“The Governor’s proposed Medicaid funding increase would be a critical step toward sustainability for long-term care – but it’s simply not enough,” said Zach Shamberg, president and CEO of the association. “At a time when nursing home providers are questioning their operational viability due to inflation and continued COVID-19 expenses, a workforce shortage has become a full-blown crisis, which has created bottlenecks in hospitals and access to care issues in long-term care facilities.” 

Wolf announces $2.5 million in Clean Energy Workforce Development Grants 

The Wolf administration announced a $2.5 million grant program Friday to boost the state’s clean energy sector as it tries to rebound from COVID-19 job losses. 

Five Clean Energy Workforce Development Grants of up to $500,000 will promote overall industry recovery from the pandemic. The state Department of Labor & Industry invites local workforce development boards to submit project proposals that would support at least 25 local or regional clean-energy businesses.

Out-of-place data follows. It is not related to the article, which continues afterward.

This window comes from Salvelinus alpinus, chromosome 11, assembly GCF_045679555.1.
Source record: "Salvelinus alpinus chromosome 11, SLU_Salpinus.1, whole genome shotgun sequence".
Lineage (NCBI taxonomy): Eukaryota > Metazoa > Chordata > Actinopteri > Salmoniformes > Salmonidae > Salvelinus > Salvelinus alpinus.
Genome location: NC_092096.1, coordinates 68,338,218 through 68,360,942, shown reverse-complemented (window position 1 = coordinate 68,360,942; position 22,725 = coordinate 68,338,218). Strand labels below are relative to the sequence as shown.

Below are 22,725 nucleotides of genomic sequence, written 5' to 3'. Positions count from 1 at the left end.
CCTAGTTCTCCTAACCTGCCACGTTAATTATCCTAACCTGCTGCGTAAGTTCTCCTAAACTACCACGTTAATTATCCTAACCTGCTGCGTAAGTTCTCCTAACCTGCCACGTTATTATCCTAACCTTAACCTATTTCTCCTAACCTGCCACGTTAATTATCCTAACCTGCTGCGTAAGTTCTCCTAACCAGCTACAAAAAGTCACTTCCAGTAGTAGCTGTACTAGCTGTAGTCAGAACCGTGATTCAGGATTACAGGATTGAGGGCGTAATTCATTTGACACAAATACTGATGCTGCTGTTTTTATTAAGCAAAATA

Proposals are due March 14; the projects will kick off in July and continue through June 2025. 

A report last year from the Pennsylvania Department of Environmental Protection found that the state, which is a manufacturing hub for wind, hydro turbine and Energy Star products, shed 13,200 clean energy jobs between March and December 2020 because of the economic fallout from COVID-19. 

As the industry bounces back, skilled workers within the clean-energy sector are increasingly in demand. Even prior to the pandemic, at the end of 2019, eight in 10 clean-energy employers in Pennsylvania reported difficulty in locating qualified applicants, a release noted. Lack of experience and industry-specific knowledge were the main reasons. 

More skilled fabricators, assemblers and other manufacturing workers are needed, as well as construction and installation workers such as heating, ventilating and air conditioning mechanics, electricians and solar photovoltaic installers.